Steve, generally speaking, you are on the ball, doing the job, based on what you shared. I am not in Ohio. However, in the given situation, based on the posts shared by others, you could simply refer to the panel as having various safety concerns, and suggest further review by what has been referred to as an ESI. One other comment: your photo of the newer cable and K&T joining at the J-box would make me want to see "the other side". K&T requires special accommodation in situations like that, and they generally are not complied with from what I have seen. Keep inspecting and growing.

    Randall Aldering GHI BAOM MSM
    Housesmithe Inspection
    www.housesmithe.com

  29. #29
    James Duffin's Avatar
    James Duffin Guest

    Default Re: Electrical Box Amateur installation safe?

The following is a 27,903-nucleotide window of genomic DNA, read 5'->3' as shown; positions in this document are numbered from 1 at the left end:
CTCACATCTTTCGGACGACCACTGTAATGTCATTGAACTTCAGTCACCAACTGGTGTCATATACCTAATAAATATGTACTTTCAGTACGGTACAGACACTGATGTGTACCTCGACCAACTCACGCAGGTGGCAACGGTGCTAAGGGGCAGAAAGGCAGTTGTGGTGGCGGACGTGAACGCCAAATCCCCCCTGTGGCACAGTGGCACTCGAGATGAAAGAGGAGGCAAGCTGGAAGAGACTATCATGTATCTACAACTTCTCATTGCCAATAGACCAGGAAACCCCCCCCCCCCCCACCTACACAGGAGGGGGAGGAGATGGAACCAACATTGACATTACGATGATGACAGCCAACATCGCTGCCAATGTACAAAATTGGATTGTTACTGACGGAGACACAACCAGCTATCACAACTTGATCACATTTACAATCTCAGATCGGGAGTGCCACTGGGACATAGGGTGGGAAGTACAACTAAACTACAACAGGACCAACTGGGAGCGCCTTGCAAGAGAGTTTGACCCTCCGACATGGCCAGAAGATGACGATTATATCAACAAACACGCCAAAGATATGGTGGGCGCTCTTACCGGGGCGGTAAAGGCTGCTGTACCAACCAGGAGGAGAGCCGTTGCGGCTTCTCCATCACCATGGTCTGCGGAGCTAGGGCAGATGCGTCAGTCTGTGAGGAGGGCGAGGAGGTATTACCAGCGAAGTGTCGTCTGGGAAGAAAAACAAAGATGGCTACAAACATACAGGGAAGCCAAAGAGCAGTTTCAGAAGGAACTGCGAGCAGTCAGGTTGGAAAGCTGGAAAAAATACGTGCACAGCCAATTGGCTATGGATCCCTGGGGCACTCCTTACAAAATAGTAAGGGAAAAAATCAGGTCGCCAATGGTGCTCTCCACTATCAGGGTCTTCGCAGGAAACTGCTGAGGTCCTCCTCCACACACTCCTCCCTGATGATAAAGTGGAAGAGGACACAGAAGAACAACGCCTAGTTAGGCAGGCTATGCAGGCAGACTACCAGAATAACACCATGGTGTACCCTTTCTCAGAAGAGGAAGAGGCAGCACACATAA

Below is the NC SOP for Electricial Inspections. To meet these requirements you have to remove the panel covers in the house.


    .1110 ELECTRICAL
    (a) The home inspector shall inspect:
    (1) Service entrance conductors;
    (2) Service equipment, grounding equipment, main overcurrent device, and main and distribution panels;
    (3) Amperage and voltage ratings of the service;
    (4) Branch circuit conductors, their overcurrent devices, and the compatibility of their ampacities;
    (5) The operation of a representative number of installed ceiling fans, lighting fixtures, switches and receptacles located inside the house, garage, and on the dwellings exterior walls;